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Western Animation / The Saga of Noggin the Nog

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In the lands of the North, where the black rocks stand guard against the cold sea, in the dark night that is very long the Men of the Northlands sit by their great log fires and they tell a tale... they tell a tale of Noggin the Nog, the king of a land that strongly echoes popular culture's depiction of viking culture.

The Saga of Noggin the Nog is a British children's television series that originally aired in 1959.

This work provides examples of:

  • Adults Are Useless: This happens in the very last film "Noggin and the Pie" — no-one will take Knut's concerns about the gigantic and suspicious pie seriously. It is thus left to him and the other children to save the day.
  • All Your Base Are Belong to Us: In "The Omruds", Nogbad the Bad and his crows capture Noggin's castle.
  • Anti-Magic: Olaf has a jewel that apparently grants him immunity to the effects of magic.
  • Bungling Inventor: Olaf the Lofty, court inventor, whose inventions have mixed results; some work, some partly work and some do the opposite of what he wanted.
  • Chain of Deals: In one of the spin-off books, Olaf the Lofty invents money and uses it to buy something off Thor Nogson, who then spends a frustrating day in the (barter-based) marketplace trying to find somebody else who'll take the coins as payment. Eventually he meets a fisherman who sees the coins as weights for fishing lines and gives him a fish for them, allowing him to set up a chain of deals running back through all the people he's talked to and ending with him getting the thing he'd come to the market to buy in the first place.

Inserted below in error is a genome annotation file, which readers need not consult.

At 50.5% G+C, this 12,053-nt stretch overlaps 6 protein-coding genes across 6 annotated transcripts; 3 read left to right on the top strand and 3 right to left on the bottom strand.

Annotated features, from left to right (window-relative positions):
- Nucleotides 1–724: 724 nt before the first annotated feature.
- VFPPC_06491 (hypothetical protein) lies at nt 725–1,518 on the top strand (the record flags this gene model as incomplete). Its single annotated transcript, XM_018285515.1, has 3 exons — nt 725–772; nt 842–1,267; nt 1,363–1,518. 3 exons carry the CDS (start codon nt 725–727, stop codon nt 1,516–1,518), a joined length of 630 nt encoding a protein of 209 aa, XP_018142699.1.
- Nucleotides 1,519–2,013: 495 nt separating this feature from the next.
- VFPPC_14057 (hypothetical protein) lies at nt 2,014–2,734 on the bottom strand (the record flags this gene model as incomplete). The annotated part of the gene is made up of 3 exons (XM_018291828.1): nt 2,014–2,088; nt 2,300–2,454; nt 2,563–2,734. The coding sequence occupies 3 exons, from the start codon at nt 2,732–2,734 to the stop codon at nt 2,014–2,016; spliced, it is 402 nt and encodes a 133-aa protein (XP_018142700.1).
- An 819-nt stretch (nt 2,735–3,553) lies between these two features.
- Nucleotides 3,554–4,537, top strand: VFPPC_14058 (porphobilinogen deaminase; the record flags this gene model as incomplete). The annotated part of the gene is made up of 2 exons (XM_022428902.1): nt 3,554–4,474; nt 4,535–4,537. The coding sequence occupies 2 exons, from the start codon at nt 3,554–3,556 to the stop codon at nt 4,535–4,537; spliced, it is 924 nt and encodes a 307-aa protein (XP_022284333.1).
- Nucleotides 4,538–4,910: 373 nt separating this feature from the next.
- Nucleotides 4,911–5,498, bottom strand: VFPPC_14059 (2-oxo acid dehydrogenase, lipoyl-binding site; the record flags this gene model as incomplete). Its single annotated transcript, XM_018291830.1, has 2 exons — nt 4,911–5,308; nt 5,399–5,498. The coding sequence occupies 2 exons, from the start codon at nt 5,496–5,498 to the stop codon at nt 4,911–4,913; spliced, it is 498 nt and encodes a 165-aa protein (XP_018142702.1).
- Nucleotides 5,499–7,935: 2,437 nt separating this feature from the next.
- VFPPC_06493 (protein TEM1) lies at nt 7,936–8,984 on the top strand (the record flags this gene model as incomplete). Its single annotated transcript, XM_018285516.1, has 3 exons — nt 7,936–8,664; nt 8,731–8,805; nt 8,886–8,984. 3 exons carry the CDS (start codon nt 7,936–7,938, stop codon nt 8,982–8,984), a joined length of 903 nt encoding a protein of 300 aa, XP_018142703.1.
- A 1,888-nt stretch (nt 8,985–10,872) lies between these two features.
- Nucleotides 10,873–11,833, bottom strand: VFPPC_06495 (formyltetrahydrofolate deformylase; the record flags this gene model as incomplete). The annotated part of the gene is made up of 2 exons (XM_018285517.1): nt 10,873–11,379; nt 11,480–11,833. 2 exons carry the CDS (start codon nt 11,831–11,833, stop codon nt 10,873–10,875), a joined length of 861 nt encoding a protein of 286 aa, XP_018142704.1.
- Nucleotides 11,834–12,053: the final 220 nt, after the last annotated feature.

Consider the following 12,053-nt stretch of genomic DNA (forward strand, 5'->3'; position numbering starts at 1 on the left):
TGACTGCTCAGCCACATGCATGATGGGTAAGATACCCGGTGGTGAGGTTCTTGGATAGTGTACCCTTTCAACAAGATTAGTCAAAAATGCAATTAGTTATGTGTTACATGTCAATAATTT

• Cool Chair: King Knut's chair of stone. Placed at the top of a very tall, steep hill, King Knut would walk up to it every dawn and sit there to watch the sunrise, and watch over his Kingdom.
  • Cool Sword: The closest Nogbad ever got to ruling the Northlands (not to mention the world) was when he obtained the Sorcerer's Sword in "Firecake". It was a longsword that gave the wielder control over all living beings in the world, except for the stone giants. It was useless as a melee weapon, as Prince Knut was able to shatter it into pieces on a rock like glass, making it more like a magic wand than a sword.
  • Ditzy Genius: While clearly a competent inventor, Olaf has a knack for making poor decisions and getting things wrong.
  • Enchanted Forest: The Great Black Forest of Troldeskow is a brief obstacle in "The Ice Dragon". The trees move around, allowing no paths and confounding any who enter.
  • Ethnic Magician: The politically-incorrect (by modern standards) Arab in "The Flying Machine".
  • Evil Weapon: The Sorcerer's Sword is explicitly said to be full of evil magic.
  • Harmless Freezing: The Ice Dragon's breath encases an object or person in ice, but if they are thawed out soon enough, they suffer no ill effects.
  • Loophole Abuse: Nogbad can never steal again, lest he face the wrath of the dragons, so he instead trains a murder of crows to steal for him.
  • Magically-Binding Contract: Nogbad is forced to sign a promise written on Dragon Paper, which lets the dragons know if he ever steals again.
  • My God, What Have I Done?: Olaf has this reaction after Nogbad's crows steal his firecake recipe. This disaster could have been avoided if Olaf had followed Noggin's repeated orders to destroy it.